Don't Vote!!!! Max Keiser On Why Voting is D-U-M-B!

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Don't Vote!!!! Max Keiser On Why Voting is D-U-M-B!

Post by sWamp-Ass on Sun Nov 04, 2012 4:35 pm

"Some call Max Keiser a 'traitor' but America's most outrageous political pundit is about to become the most widely watched newscaster on the planet. Here, he explains why he won't be voting in Tuesday's US election.

A serf in the days of King John, Max Keiser argues, was in many ways better off than some US voters in 2012.

"Because in the age of Robin Hood," Keiser says, "at least the process of theft was transparent. The barons came to your house. They whacked you over the head then they took all your money." Even if the poor didn't exactly empathise with their oppressors, Keiser adds, they could at least comprehend their methods. "And the serfs," he continues, "did enjoy a modicum of stability. They got something in return for their enslavement. A small plot of land. Shelter. A relationship with the lord of the manor." In the modern age of "financial tyranny" orchestrated by what Keiser refers to as "the banksters" in charge of the major financial institutions in the US and Europe, he believes, "We have reverted to a more pernicious kind of neo-feudalism. The instruments of larceny have changed; that's all."

"Barack Obama," he maintains, "has been a huge disappointment. He reneged on every one of his campaign promises except one: he did buy his kids a dog. Of course he could be replaced in this election, but if that happens we will simply inherit a different version of the same thing, just as we have done in the US for the past 30 years. The guy in the White House," he believes, "is really taking his orders from finance."

Keiser is among the most outspoken of a group of American commentators (Texas-based broadcaster Alex Jones being another) who argue that national sovereignty and democracy in the US and elsewhere have been eroded by the power of global corporations. Keiser maintains that the most effective form of resistance is through individual financial activism. "If the Karmabanque hasn't worked," Keiser says, "it's because there isn't yet a critical mass of people who are prepared to fight back, and who instead prefer to be victims."

"But hang on – you're not an anti-capitalist."

"No. I am pro-capitalism and I am pro-free market. But what you have now is not capitalism. It is a state- controlled, command and control, centralised politburo. Both in Britain and the United States. The States is run by the Federal Reserve, an institution that answers only to itself and to a few large banks. It's modelled on the Bank of England. Ben Franklin said that one of the main reasons America revolted was to get away from the Bank of England, the mother of all central banks; the most pernicious and insidious of all."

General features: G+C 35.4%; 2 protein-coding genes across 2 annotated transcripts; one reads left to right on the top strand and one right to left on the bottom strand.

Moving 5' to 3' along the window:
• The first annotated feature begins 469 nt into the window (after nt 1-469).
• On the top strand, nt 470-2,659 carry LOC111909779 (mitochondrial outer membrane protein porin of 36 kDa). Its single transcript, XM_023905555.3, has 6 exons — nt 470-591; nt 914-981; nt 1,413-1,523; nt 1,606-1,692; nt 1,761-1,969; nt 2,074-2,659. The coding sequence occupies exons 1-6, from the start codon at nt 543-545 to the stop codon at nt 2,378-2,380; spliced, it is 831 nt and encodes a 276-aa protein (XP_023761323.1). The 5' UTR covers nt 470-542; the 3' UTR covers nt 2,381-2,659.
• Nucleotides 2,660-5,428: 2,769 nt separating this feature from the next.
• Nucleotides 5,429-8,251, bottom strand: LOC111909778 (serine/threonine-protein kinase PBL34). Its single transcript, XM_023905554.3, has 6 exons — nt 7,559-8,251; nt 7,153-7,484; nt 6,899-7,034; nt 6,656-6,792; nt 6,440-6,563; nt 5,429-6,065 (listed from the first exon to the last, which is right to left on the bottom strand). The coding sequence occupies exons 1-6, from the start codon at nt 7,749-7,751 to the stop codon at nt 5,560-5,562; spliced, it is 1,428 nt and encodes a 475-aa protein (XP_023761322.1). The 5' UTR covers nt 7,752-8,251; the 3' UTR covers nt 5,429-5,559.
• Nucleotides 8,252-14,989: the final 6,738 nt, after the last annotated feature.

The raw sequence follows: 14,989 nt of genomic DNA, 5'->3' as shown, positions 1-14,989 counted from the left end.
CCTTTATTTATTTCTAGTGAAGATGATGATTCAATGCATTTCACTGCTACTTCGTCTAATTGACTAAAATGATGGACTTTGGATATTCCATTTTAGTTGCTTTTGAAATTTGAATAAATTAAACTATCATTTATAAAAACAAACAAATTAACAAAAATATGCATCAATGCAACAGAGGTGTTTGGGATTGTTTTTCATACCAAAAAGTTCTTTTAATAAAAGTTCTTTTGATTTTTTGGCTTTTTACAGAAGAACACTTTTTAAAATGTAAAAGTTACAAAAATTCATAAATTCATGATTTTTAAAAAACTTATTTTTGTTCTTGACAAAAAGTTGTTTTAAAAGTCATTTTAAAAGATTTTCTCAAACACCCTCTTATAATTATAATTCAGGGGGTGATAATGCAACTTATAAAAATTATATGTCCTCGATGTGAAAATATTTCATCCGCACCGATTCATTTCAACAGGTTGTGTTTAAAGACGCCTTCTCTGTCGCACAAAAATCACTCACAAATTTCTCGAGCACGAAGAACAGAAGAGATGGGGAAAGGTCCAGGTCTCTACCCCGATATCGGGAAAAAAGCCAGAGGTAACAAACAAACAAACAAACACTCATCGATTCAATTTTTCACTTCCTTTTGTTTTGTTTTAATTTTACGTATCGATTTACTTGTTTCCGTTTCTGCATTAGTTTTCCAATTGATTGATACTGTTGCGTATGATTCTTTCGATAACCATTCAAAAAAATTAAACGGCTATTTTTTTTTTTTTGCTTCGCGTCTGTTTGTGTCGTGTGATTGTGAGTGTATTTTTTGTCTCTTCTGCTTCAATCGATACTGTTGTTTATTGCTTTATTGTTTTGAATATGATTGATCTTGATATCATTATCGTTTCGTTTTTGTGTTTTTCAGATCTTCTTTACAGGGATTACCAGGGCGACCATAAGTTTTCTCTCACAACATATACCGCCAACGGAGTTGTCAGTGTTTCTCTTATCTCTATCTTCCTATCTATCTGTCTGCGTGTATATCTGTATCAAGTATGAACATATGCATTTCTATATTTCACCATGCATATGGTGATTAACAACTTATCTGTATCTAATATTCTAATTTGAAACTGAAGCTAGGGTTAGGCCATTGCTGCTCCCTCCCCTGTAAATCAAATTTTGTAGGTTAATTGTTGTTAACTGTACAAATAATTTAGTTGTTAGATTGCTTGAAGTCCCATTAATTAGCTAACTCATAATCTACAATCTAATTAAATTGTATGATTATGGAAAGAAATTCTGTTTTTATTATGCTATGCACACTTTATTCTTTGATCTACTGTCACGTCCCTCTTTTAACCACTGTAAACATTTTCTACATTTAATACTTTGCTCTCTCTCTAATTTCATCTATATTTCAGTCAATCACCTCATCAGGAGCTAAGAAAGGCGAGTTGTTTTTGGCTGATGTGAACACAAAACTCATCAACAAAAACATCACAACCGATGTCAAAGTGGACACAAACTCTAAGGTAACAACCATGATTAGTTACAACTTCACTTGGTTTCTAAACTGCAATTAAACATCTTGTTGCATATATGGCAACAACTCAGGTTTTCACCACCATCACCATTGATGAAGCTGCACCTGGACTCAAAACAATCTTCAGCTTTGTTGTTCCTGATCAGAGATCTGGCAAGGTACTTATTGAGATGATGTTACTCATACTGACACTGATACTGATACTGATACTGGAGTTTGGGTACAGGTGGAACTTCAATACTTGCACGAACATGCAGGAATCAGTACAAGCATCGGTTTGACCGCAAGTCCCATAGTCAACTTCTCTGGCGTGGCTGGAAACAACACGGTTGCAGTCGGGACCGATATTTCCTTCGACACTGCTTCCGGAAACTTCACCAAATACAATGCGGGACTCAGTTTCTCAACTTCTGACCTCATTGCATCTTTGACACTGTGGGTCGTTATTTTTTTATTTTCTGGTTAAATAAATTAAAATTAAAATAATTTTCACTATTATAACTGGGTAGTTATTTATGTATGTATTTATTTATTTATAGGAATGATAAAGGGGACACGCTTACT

"You said you were disappointed by Obama. What should he have done?"

"When Franklin D Roosevelt came into office, he started putting bankers in jail. The foremost reason that America got out of the Depression was not World War Two, or because of the Keynesian stimulus. It was because of the legislation introduced to regulate markets [many such clauses in FDR's Emergency Banking Act of 1933 were dismantled under Clinton] and the banksters that Roosevelt sent to jail."

"Don't you think Obama came in with the best of intentions? Surely he's not just another avaricious politician?"

"Barack Obama had to face up to people like Larry Summers [Clinton's former Treasury Secretary, and director of the US National Economic Council until two years ago, Summers had a key role in lifting safeguards in the derivatives market, a move generally considered to have precipitated the 2007/8 crash]. There were others he failed to remove from office, who were guilty of orchestrating this economic collapse."

"Are you accusing Obama of malicious complicity?"

"I think that Obama is, like many people, financially and economically illiterate. He is a lawyer. But in Wall Street there is no law."

Is the implication that the situation will change if Obama is defeated? "It's not difficult to envision what a Romney presidency would be like. He's already made it clear that he believes Wall Street to be over-regulated, which of course is the opposite of the truth."

Romney's background, Keiser adds, is in private equity, "which is the crystallisation of the worst elements of capitalism". (Private-equity firms tend to specialise in leveraged buyouts: a practice whose potential consequences have become familiar to many non-economists in Britain, not least to supporters of Manchester United since the club's purchase by the Glazer family in 2005.) "So then you would have a pure cacistocracy: rule by the worst, the most ignorant, and the most corrupt."